Therefore, characterizing the causative factors of hyperplastic processes and endometrial cancer, one should dwell on the use of estrogen in the postmenopausal period for the treatment and prevention of cardiovascular pathology, osteoporosis and atrophic changes in the genital organs. There is evidence that the increase in the tumor processes of the endometrium, ovaries and mammary gland proceeds in parallel with the increased use of estrogen in the postmenopausal period as replacement therapy in economically developed countries and especially the USA (Y.V. Bohman, 1989). The risk of endometrial cancer in women taking estrogen in postmenopausal women is many times (5-7 times) higher than in women who do not use them. Moreover, the degree of this risk depends on the dose and duration of estrogen therapy. Long is considered the period of use of estrogen for more than a year. We can say that the main factor in the proliferation of the endometrium and the sequential development of glandular hyperplasia, atypical hyperplasia and endometrial cancer is absolute or relative hyperestrogenia. It can be the background for these processes, especially in the absence of antiestrogenic effects of gestagens.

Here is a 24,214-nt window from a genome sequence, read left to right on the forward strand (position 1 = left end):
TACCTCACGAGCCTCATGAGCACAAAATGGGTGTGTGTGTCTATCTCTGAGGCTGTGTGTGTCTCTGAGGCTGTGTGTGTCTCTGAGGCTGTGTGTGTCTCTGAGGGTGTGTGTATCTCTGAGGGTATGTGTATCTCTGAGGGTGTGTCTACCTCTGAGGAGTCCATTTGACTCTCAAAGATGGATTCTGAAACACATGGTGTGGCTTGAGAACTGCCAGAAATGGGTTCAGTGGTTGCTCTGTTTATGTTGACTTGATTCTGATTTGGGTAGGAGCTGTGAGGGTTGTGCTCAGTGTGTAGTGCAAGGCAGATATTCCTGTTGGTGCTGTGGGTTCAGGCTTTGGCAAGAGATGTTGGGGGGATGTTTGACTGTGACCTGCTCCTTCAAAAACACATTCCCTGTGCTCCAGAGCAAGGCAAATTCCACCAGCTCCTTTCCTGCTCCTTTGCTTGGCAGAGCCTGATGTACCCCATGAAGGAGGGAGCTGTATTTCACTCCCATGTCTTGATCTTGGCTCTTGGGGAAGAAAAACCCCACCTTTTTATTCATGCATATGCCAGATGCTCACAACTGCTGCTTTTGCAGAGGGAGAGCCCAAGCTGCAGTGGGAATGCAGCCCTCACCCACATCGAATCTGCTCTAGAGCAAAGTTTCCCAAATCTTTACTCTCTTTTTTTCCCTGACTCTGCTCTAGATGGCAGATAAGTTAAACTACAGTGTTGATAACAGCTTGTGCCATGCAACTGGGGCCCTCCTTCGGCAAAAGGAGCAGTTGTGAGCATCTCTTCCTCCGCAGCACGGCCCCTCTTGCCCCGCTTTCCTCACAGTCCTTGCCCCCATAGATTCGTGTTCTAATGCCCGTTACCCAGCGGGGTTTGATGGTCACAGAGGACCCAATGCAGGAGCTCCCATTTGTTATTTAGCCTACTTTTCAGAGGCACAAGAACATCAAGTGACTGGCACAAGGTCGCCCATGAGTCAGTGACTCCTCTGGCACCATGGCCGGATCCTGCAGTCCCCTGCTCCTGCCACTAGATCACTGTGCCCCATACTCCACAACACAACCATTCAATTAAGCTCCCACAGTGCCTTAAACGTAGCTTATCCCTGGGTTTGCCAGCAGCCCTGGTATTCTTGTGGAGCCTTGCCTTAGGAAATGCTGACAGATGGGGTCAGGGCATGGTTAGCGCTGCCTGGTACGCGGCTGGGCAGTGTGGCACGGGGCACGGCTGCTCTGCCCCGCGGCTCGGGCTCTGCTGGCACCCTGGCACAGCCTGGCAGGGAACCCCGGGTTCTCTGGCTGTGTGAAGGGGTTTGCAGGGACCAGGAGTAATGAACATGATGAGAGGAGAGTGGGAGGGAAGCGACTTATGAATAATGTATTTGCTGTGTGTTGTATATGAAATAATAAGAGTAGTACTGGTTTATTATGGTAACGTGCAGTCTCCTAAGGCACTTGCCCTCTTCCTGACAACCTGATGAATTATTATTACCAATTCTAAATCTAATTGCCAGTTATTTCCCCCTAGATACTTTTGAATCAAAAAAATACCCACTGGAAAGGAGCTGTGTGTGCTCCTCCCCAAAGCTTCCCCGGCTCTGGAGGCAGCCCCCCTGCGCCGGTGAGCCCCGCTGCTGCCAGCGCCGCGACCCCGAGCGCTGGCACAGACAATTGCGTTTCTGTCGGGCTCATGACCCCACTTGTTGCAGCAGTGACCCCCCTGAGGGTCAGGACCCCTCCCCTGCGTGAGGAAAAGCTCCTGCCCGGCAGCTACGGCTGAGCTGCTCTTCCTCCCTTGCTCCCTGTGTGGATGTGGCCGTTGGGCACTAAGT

Hyperplastic changes in the endometrium develop with hyperestrogenism due to anovulation in the reproductive and premenopausal periods, hyperplasia of the ovarian techa tissue in pre- and postmenopausal women, and also due to the increased conversion of androstenedione to estrone in adipose tissue with obesity neuroendocrine syndromes. Endocrine disorders contribute to the development of hyperplastic processes not only in the endometrium, but also in the ovaries, and the pathology of the ovaries develops to a greater extent with violations of the pituitary gonadotropic function.

Outlining data on the role of endocrine disorders in the development of hyperplastic processes of the female genital organs, it is necessary to note the appearance of anovulatory cycles in women simultaneously with the use of steroidal contraceptives. An increase in the frequency of dysplasia and pre-invasive cancer of uterine cells in women using steroid contraceptives compared with the general population has been shown (WHO Bulletin, 1986, No. 4). In general, there are many different opinions on this issue, as well as on the protective role of steroid contraceptives for endometrial and breast hyperplastic processes.

Of great importance in the induction of hyperplastic processes of the genital organs in women is radiation, especially in the environmental conditions of Belarus. This question remains under study. More investigated are induced tumors in women during the course of radiation therapy, as well as those arising under the influence of radiation in experimental conditions. However, taking into account these data and a significant increase in tumor processes in Belarus after the accident at the Chernobyl nuclear power plant, ionizing radiation can be completely characterized as a factor in the induction of hyperplastic tumor changes in the genitals in women.

Thus, the hyperplastic and dystrophic processes of the female genital organs are diseases of multifactorial origin with the same development mechanism.